Cervical Cancer Stage 1b1 Treatment
- Cancer Treatment Expert
What is cervical cancer stage 1b1 treatment and how is the disease diagnosed? Cervical cancer is a type of cancer that can be treated and potentially cured when detected in early stages. Typically caused by the HPV virus, it is a slowly developing cancer.
Cervical cancer is classified in 4 stages. Diagnosis of the disease in early Stage 1 is very important to get rid of this disease. In early cervical cancer the 5 yr. survival is 90%. It is important for cervical cancer stage 1b1 treatment that it has not yet been metastasized and is still operable.
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Examples Using The Full Staging System
Because there are so many factors that go into stage grouping for breast cancer, it’s not possible to describe here every combination that might be included in each stage. The many different possible combinations mean that two women who have the same stage of breast cancer might have different factors that make up their stage.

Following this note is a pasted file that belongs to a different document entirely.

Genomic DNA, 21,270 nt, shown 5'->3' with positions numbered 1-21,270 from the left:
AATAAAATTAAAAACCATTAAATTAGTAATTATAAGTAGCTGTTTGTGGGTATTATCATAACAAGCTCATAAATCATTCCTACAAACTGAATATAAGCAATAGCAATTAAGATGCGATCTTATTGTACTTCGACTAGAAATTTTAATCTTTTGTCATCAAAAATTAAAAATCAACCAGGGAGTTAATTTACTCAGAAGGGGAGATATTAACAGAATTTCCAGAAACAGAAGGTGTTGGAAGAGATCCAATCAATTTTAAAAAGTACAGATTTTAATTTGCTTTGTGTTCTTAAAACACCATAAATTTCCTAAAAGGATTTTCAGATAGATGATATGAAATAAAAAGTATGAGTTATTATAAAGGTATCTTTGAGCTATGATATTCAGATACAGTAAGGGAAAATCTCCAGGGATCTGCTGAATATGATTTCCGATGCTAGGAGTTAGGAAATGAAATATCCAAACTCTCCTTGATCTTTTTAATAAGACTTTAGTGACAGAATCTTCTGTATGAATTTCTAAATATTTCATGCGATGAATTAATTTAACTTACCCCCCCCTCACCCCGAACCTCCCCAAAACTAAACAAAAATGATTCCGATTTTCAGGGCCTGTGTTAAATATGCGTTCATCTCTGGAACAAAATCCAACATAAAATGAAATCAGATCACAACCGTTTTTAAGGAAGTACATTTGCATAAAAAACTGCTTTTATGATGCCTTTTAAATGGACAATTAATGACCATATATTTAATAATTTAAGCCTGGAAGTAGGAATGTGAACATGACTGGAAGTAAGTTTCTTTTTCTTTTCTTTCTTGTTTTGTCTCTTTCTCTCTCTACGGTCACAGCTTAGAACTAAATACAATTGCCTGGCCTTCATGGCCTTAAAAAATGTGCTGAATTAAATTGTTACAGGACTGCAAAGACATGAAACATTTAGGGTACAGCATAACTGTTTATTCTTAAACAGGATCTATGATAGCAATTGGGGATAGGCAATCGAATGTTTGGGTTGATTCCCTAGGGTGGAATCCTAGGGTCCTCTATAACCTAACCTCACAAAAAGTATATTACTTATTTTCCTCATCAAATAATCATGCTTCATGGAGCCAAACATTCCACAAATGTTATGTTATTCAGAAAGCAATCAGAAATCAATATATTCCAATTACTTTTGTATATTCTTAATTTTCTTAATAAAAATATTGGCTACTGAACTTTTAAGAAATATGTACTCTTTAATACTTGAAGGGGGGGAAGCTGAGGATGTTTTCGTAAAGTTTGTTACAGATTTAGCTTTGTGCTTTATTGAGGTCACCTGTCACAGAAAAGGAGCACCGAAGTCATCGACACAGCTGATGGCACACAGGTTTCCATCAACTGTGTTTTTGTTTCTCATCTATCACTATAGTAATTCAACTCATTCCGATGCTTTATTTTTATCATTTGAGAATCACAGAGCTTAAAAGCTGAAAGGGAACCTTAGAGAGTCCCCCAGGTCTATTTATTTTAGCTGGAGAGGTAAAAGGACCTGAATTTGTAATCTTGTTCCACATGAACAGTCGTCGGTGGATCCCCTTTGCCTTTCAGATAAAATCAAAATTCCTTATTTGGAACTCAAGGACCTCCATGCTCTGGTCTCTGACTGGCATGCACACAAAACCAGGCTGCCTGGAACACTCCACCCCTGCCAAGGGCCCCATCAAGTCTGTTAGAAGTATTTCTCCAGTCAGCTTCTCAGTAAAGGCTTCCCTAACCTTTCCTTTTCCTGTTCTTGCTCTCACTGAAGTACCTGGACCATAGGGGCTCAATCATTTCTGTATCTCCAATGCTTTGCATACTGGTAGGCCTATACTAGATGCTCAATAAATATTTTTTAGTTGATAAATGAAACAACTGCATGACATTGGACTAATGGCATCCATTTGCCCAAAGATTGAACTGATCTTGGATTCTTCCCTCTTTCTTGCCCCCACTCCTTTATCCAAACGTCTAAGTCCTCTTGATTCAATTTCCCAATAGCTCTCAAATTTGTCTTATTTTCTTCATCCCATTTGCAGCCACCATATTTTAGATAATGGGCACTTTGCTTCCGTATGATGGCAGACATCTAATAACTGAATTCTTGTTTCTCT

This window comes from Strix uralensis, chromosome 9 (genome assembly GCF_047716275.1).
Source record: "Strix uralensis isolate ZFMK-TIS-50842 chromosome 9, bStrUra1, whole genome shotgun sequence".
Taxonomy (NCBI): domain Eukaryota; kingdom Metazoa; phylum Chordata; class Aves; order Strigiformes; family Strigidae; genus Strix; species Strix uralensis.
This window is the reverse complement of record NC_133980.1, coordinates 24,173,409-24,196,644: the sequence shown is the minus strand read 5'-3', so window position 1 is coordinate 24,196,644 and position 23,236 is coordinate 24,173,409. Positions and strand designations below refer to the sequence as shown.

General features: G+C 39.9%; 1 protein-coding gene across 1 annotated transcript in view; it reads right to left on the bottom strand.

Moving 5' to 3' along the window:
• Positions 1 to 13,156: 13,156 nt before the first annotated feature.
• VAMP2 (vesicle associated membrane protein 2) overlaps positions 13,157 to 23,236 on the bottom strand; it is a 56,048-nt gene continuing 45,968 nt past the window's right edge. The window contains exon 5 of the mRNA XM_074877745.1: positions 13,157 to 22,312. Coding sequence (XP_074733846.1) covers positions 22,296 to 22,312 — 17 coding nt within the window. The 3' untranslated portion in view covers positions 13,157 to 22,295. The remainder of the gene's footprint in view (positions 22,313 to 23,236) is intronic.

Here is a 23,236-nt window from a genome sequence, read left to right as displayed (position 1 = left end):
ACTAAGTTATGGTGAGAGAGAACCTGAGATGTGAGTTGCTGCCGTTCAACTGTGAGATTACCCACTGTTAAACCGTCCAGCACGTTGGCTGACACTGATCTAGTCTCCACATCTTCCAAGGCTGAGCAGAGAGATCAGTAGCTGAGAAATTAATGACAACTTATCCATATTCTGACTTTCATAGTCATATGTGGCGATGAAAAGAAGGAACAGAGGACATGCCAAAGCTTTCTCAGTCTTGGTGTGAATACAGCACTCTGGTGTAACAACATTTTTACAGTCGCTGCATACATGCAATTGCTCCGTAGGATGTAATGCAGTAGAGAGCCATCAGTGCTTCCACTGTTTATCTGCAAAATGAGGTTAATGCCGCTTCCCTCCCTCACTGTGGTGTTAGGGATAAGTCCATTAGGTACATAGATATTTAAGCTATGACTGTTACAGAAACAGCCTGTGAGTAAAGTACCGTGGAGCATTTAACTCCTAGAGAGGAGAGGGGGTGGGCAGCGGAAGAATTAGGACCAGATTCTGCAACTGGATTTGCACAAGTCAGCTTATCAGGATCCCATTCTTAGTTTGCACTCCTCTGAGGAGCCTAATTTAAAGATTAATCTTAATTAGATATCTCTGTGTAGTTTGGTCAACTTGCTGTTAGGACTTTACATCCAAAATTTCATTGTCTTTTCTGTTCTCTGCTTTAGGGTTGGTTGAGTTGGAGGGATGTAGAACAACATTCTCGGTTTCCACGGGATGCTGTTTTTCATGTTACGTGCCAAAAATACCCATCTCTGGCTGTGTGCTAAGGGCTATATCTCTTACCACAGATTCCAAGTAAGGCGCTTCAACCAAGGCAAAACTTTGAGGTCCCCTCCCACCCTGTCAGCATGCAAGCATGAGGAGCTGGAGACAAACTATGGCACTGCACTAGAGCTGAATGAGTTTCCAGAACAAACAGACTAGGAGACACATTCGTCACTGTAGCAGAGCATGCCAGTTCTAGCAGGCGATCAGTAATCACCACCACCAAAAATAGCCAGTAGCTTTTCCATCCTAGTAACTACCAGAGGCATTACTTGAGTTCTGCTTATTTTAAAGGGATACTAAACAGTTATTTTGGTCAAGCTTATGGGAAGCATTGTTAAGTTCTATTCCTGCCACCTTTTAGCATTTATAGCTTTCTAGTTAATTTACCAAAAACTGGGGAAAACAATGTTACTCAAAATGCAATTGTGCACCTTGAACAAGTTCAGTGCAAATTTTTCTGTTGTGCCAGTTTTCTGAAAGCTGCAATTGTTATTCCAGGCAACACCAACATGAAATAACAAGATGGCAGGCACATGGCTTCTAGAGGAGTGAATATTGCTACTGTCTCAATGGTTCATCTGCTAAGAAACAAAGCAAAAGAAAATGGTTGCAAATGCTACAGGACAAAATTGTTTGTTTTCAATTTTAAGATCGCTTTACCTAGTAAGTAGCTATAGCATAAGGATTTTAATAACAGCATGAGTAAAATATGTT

Here are 3 examples of how all of the factors listed above are used to determine the pathologic breast cancer stage:
Stage 2 Breast Cancer
What is Stage 2 breast cancer?
Stage 2 breast cancer cells or tumors are larger than Stage 1 cancers, and may have spread to nearby lymph nodes. There are two types of Stage 2 breast cancer:
- Stage 2A breast cancer Generally speaking, Stage 2A breast cancer can indicate one of the following:
- No tumor can be found in your breast, but cancer larger than 2 millimeters can be found in one to three underarm lymph nodes or near the breastbone.
- The tumor measures 2 centimeters or smaller, and has spread the nearby axillary lymph nodes.